Healing Through Acceptance

By: Trina Alsip
Companion Fitness Contributor
Instagram: @trinalsip

When I first became ill 9 years ago while in college at Indiana University, I was in denial. I thought that the abdominal pain, frequent urge to go to the bathroom and feverish symptoms were normal. I convinced myself that they would pass. I continued to ignore what my body was telling me and eventually started to have more severe symptoms such as bleeding and mucus in the stool. A year later, I had a colonoscopy and was diagnosed with ulcerative colitis, specifically proctitis which is inflammation of the lining of the rectum. I was treated with orals, suppositories, enemas, and steroids.

Orals did not work, enemas were uncomfortable, suppositories helped ease the symptoms and steroids put me in remission but only for a short period of time. I had always questioned whether food affected the symptoms but my doctor could not verify or deny. I was tired of going back and forth between hope and despair so I gave up and continued to drink and eat inflammatory food (mostly after drinking) even though I knew it made me feel worse. 

Athletics has always been a part of my life. I grew up in the suburbs of Chicago playing tennis, soccer, and volleyball and even though I went through a period in my life of drinking, I continued to exercise as a tool for mental clarity and stress relief during and after college. I started to take an interest in weightlifting after graduating and 3 years ago I took on a challenge that changed my life forever by competing in the figure division of a local bodybuilding show.

The show prep process took about 14-16 weeks of clean eating with a weekly cheat meal, I did not drink, I took proper supplementation, I continued to lift and cardio increased. My symptoms slowly dissipated and eventually went into remission. I continued onto the national level stage and proudly placed in the top third of a stacked class.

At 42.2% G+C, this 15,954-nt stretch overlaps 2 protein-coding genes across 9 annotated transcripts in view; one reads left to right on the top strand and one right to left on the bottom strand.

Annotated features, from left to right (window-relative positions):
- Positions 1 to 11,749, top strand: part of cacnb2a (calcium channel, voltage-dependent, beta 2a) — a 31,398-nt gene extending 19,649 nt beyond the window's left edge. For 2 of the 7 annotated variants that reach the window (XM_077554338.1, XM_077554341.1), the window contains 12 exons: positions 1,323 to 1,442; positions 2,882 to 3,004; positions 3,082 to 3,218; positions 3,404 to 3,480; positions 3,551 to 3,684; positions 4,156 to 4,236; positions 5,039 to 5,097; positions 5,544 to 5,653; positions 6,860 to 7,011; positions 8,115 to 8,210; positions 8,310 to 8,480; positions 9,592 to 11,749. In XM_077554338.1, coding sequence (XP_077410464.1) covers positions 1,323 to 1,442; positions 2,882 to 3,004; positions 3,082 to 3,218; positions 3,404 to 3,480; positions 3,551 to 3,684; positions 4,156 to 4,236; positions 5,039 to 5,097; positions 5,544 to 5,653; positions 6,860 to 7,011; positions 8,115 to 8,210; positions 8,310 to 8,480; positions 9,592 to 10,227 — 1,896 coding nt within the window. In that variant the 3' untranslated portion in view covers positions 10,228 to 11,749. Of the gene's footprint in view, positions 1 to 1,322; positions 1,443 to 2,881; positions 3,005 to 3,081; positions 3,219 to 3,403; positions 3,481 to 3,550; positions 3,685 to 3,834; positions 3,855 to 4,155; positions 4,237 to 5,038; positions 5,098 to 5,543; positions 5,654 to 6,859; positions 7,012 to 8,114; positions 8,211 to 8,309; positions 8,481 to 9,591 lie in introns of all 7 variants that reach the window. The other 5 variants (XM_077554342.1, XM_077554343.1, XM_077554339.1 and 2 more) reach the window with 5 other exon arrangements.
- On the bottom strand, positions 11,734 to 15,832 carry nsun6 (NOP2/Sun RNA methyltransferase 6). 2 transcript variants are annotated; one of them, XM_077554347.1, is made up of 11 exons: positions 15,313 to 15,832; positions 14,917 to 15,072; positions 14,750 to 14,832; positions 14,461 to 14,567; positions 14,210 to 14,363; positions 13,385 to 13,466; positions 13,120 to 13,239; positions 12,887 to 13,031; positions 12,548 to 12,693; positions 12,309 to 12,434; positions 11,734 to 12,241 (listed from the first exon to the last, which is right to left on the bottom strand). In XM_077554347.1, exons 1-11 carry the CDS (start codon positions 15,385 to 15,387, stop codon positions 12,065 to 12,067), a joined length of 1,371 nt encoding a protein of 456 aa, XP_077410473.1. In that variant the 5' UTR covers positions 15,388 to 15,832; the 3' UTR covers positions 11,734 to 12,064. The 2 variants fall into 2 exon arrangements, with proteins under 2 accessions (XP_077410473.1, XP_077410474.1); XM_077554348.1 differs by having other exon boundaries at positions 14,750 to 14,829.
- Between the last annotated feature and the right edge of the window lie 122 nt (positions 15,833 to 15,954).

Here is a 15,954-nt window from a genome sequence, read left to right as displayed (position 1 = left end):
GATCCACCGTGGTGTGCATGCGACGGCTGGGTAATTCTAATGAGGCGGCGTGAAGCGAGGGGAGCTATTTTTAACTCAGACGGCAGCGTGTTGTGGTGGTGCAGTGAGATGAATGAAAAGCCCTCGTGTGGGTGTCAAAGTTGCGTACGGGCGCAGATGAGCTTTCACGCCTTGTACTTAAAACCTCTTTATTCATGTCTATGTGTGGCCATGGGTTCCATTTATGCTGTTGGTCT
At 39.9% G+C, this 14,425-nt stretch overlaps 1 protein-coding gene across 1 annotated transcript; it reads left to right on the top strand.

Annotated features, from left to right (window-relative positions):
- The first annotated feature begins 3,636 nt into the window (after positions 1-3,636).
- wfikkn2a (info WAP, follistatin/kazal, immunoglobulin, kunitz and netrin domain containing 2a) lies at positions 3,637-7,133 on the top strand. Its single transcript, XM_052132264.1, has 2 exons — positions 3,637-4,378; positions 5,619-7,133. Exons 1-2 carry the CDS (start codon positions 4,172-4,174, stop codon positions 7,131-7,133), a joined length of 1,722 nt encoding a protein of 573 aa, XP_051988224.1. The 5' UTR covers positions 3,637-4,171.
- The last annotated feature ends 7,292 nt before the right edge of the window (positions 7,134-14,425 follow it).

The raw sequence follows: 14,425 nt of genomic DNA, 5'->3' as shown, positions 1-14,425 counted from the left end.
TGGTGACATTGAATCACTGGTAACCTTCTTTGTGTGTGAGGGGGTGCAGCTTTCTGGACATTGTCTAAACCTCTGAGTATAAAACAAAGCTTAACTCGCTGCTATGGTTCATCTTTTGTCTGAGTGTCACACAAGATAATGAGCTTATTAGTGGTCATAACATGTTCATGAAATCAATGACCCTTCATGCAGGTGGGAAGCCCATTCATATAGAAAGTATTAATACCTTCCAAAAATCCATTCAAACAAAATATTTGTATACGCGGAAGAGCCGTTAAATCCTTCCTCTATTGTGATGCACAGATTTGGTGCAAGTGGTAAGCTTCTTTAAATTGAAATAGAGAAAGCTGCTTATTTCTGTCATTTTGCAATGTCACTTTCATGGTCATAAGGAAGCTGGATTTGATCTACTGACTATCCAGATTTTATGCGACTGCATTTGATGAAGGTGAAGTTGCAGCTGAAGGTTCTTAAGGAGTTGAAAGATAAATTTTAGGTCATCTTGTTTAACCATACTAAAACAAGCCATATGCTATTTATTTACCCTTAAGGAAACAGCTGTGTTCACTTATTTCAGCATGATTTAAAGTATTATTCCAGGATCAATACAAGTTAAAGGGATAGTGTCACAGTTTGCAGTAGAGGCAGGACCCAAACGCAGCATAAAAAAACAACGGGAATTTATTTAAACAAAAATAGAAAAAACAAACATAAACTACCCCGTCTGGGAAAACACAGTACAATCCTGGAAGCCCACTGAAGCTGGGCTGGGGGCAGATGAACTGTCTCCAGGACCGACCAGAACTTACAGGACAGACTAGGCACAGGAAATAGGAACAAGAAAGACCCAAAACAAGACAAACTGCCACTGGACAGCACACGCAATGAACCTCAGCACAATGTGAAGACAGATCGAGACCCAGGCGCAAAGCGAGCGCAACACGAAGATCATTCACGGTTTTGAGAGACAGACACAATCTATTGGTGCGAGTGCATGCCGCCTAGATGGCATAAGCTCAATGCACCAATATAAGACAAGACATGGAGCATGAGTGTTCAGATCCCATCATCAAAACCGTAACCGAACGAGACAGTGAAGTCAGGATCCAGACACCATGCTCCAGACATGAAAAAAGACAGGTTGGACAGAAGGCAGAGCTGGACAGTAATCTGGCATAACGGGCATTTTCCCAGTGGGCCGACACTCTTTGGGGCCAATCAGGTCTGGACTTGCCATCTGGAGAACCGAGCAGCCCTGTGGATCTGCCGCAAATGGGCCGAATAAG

The excitement was over, I felt good, my body was pain-free and then as I gradually ate more, weight increased and my UC symptoms came back. Once you know what it feels like to live life without pain it’s hard to go back to the next year I competed again and my UC symptoms went away. Unfortunately, since then I gained the weight back and along with that my UC symptoms.

While I do not plan on competing again in the near future I have shifted my focus to overall health, wellness, family and work as an interior designer. I continue to lift weights but also seek new skills like boxing and yoga. I believe that my symptoms are not only irritated by the types of food but the amounts of it. My food choices include anything anti-inflammatory, therefore, no dairy, gluten, corn, soy, sugar, and alcohol. I know you’re thinking, well then what can you eat?

Instead of focusing on what I cannot eat I try to focus on what I can eat.

Coping with a chronic illness is a lot of pressure and will test your strength. There will be times where you try a new treatment or diet and symptoms do not improve. But do not get discouraged from pursuing other forms of healing.  Find comfort in the despair, bathe in the fear, chase the anger and remember to be kind to yourself along with your journey.  

We cannot truly heal until we fully accept what is.  

Brooke Bogdan